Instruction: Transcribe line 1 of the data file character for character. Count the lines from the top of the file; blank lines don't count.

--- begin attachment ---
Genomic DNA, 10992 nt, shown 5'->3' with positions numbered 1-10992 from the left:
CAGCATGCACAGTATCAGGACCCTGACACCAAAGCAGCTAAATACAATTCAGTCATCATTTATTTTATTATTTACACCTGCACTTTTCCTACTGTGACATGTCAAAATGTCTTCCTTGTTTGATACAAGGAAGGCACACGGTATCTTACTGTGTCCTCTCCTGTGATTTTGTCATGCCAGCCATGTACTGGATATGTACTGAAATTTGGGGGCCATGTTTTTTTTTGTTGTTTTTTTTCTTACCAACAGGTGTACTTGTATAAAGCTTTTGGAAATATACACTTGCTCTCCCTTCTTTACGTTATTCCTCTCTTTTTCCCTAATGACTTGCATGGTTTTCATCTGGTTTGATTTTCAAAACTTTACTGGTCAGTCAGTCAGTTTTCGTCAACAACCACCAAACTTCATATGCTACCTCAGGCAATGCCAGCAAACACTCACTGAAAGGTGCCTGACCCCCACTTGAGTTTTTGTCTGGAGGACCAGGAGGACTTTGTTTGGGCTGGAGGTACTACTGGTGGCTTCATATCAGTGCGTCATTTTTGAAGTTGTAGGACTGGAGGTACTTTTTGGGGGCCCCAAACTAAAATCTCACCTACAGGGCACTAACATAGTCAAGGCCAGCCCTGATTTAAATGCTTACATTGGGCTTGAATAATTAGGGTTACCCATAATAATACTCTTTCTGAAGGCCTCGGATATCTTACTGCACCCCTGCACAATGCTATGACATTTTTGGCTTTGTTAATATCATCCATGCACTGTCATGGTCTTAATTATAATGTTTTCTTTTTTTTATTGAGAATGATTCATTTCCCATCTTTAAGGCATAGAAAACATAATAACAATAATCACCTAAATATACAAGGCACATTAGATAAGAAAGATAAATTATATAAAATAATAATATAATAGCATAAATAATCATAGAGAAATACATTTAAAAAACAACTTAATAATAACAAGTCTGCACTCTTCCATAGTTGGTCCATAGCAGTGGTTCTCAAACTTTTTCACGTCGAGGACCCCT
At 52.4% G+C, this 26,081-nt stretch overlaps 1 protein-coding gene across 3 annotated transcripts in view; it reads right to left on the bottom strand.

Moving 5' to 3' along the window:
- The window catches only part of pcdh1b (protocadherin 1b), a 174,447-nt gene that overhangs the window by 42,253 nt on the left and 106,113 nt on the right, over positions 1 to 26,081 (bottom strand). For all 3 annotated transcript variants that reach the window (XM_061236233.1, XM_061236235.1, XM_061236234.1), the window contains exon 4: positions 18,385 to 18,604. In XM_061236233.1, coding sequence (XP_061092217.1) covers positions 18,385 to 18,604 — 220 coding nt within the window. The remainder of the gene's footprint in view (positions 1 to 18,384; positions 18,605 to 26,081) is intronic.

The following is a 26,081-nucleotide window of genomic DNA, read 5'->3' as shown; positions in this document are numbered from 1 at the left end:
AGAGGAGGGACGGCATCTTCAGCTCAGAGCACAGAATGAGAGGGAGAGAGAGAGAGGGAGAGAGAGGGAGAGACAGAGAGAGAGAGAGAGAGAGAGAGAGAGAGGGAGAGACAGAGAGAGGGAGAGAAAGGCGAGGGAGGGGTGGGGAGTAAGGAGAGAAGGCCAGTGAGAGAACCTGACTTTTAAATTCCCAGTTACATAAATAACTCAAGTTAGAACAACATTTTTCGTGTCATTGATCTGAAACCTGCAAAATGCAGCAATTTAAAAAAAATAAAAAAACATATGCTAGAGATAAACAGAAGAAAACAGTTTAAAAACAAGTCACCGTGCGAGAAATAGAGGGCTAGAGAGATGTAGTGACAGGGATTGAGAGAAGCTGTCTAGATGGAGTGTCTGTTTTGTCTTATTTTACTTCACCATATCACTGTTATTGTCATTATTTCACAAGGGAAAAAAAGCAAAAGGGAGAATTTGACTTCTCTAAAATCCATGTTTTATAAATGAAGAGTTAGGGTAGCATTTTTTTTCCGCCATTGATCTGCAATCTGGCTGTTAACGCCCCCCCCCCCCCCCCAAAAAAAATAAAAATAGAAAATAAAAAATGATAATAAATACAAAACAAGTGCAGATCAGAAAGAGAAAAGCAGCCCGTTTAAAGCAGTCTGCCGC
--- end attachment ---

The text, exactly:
Genomic DNA, 10992 nt, shown 5'->3' with positions numbered 1-10992 from the left: